Wednesday, January 7, 2009

Something About Knitting

As a souvenir to this time in my life I am knitting a candy cane striped scarf. It's only the second scarf I have ever knit. It's cute, but I'm not convinced that it's entirely right.

I'm following the method for making stripes in the infamous knitting handbook "Stitch 'n Bitch". It basically states that to start a new color, or stripe, you cut the old color with about six inches to spare, hold the new color with this piece at about the same length, then just start knitting with the new color at the beginning of the row. With these six inch pieces that are hanging from the side of your scarf, you tie a loose square knot and then later, untie and weave it in.

It looks horrible. I have a bunch tassels hanging off one side of the scarf. I have yet to try weaving them in, but something just doesn't quite feel right. In the future I may try knitting one color, then weaving the stripes in over the knit piece. That might make for some nice texture.

On another knit note, I finally bought myself a knitting basket which I love. Time to start collecting yarn!

Jan 13, 2009. KNIT NOTE!
I visited my grandmother this weekend, a lady with over 50 years of knitting experience! I showed her my scarf and asked if I was doing anything wrong. She assured me that it was exactly how it should be, and even showed me a couple of other methods which may have even been more difficult.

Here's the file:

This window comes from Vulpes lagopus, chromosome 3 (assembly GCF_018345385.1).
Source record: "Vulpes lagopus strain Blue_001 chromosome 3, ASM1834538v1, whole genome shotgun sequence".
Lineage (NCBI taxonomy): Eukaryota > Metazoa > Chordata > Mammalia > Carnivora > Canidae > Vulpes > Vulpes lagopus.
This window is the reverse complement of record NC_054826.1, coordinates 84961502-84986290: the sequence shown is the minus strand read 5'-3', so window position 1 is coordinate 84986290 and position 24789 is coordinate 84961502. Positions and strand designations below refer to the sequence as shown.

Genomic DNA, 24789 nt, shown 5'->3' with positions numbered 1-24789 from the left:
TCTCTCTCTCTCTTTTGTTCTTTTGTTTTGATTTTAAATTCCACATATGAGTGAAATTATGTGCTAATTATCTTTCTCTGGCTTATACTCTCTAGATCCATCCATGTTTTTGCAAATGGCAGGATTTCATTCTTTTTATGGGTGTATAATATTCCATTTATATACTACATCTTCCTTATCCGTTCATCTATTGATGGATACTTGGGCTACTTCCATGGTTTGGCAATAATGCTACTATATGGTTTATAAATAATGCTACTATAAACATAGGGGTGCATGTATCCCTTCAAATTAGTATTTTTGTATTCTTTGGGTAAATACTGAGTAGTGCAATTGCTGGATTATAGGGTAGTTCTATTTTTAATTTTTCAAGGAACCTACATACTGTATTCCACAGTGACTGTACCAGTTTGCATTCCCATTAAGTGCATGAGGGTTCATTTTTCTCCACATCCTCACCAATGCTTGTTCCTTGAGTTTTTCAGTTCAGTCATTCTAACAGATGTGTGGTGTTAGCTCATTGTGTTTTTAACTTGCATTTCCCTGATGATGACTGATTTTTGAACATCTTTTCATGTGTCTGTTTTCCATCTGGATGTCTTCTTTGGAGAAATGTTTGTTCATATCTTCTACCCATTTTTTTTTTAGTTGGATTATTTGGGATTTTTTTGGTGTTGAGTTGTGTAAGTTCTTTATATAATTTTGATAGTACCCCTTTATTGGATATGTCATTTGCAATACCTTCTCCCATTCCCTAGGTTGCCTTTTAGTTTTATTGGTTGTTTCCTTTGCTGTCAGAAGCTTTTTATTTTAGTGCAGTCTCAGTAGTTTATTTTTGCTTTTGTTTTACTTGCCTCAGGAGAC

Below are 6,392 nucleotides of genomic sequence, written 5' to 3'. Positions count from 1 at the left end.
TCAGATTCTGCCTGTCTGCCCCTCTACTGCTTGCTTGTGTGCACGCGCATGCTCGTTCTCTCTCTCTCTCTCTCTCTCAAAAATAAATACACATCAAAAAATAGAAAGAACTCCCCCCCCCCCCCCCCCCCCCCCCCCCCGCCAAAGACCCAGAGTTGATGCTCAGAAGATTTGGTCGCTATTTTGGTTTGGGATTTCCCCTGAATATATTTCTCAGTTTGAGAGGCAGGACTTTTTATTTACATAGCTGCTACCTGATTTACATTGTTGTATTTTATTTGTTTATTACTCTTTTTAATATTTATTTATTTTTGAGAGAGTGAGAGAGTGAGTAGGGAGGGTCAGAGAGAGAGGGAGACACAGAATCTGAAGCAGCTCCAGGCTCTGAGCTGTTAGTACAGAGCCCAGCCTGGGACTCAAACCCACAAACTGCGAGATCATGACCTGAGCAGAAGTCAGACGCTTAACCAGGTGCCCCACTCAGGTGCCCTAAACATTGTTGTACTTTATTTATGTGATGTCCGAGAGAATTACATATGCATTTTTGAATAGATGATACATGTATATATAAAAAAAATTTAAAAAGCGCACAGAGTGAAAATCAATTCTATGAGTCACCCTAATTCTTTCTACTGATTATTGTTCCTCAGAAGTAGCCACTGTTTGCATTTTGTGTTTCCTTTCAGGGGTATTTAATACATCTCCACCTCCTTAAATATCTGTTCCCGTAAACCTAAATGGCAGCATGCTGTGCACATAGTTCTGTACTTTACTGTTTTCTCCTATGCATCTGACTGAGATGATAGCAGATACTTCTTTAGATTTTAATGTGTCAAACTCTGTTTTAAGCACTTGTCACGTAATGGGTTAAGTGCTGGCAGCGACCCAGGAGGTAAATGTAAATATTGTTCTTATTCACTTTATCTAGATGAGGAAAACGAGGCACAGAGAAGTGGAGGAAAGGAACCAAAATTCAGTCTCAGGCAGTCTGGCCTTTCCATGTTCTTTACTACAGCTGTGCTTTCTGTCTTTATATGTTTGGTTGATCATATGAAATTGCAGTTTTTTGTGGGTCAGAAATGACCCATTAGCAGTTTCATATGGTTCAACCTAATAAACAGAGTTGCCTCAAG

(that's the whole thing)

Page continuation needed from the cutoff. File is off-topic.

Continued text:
She showed me how to weave in my leftover ends where the new colors begin and end, and even gave me a needle to do it with. The needle is thick and has a rounded point and a large eye to thread yarn through. To weave my ends through, first I'll untie any small knots I've made to keep them in. Thread the piece of yarn through the knitted stitches (of the same color) at least a third of the scarf's width or more. The most important thing at this point is to grasp your scarf width wise (not length wise) and give it a good pull, or stretch. This will allow the yarn to settle deeply into the knit and not be easily pulled out later by simple daily stretching of your scarf. Once you've done this, you can snip off the end of the now hidden yarn.